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Pedestrian deaths at record rate: another symptom of Covid?

Bad Behavior Is Going On Across The U.S. Some are merely offensive; Ask any “essential employees” how customers have changed over the past two years. Some of them are a major inconvenience, such as unruly airline passengers forcing flights to turn back or land immediately – an epidemic so widespread The Federal Aviation Administration publishes data regularly about the disaster in the air. And some bad behavior is killing more and more people on the road. Currently, vehicle mileage is slightly higher than pre-pandemic levels, but pedestrian deaths are setting records in states around the country. One piece in the New York Times begins by looking into the death of a 7-year-old child in Albuquerque, New Mexico, then investigates various authorities to find out what is going on. The crude consensus was, “anxiety levels, greater means, and mismatched social norms.”

The debate about larger vehicles has been and will continue to rage; partly dominating sales of pickup trucks, SUVs, and intersection since 2009 must play in the increase of pedestrian death? Traffic deaths in the US between 2010 and 2020 increased by more than 20%. Between 2009 and 2019, total kilometers driven increased by 10% but pedestrian deaths increased by 50%. This happened while”reported walking rate among Americans is on a declining trend. “However, wrote, “In 2018, 6,283 pedestrians died from cars, the most since the mid-1990s, and that’s not counting 1,500 deaths in driveways and parking lots.” However, in the European Union, where the crossover continues to climb the sales charts, Traffic deaths decreased by about 33% from 2009 to 2019, pedestrian deaths also decreased. What are we doing differently with Europe?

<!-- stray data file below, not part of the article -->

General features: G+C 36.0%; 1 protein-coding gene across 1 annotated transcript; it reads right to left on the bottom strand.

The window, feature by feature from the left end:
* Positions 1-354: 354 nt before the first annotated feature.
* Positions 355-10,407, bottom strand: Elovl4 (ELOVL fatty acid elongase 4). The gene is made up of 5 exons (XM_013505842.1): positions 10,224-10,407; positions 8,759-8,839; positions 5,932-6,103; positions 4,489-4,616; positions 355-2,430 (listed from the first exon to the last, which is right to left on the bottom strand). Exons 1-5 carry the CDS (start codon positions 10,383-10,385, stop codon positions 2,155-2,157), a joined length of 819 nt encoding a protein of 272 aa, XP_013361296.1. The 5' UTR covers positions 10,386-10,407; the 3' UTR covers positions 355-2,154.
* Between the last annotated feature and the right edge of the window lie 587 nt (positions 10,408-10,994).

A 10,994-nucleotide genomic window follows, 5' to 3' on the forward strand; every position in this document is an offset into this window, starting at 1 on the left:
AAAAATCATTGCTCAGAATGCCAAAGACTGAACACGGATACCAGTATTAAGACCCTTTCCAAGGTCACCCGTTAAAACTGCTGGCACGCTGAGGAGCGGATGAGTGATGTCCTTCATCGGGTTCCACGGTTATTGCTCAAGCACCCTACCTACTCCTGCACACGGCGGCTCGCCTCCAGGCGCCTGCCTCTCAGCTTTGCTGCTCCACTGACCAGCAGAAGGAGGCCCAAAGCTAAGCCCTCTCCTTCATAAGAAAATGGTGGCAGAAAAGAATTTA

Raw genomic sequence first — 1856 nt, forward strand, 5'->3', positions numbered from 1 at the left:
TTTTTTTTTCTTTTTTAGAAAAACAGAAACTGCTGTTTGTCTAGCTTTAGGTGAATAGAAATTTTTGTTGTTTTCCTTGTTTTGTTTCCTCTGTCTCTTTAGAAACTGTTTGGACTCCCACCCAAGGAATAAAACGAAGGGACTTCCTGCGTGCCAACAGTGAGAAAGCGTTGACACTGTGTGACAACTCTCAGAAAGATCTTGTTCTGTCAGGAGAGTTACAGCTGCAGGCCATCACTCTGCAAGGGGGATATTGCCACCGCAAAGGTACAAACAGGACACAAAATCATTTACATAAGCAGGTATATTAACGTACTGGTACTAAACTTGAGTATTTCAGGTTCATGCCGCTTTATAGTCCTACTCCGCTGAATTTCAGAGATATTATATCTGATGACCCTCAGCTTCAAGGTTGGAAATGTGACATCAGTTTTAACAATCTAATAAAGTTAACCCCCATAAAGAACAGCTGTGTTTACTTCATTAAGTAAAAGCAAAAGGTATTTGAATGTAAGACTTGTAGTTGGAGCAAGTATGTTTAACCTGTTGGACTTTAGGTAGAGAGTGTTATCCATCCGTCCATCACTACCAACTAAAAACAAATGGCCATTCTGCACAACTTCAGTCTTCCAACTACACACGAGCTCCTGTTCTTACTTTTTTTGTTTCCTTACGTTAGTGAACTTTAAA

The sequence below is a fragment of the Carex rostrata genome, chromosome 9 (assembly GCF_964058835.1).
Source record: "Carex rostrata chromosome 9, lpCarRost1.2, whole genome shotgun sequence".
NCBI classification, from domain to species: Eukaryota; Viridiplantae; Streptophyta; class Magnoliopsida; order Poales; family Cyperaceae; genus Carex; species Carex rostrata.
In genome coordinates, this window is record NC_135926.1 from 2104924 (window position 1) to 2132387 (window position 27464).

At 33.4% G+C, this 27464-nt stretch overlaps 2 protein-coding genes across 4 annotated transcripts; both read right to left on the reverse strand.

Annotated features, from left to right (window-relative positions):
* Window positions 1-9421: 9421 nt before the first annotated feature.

A growing number of academia and governments blame the pandemic’s mental state as the cause. One LA Times piece from december writes that “the pandemic has made US drivers more reckless – more likely to speed, drink or use drugs and not wear seat belts” and “experts say this behavior on the road has ability to reflect common feelings of isolation, loneliness, and depression.”

inside NYT story, director of Stanford Medical School’s Center for Health and Stress cites the constant presence of threats such as viruses and the lack of social interaction that has partly created in society “the feeling that the rules are suspended and all bets are off.” A Washington-based researcher believes vehicles are providing the same kind of disconnection and disconnection we often associate with the Internet, with drivers “hidden in giant metal boxes around them.” and we act in ways that we won’t.” A scientist in Austin, Texas, said the country’s troubles were in part due to “two years of having to stop ourselves from doing the things we were supposed to do.” I want to do.”

Check out the story inside NYT. And always keep a good eye on the roads and sidewalks.

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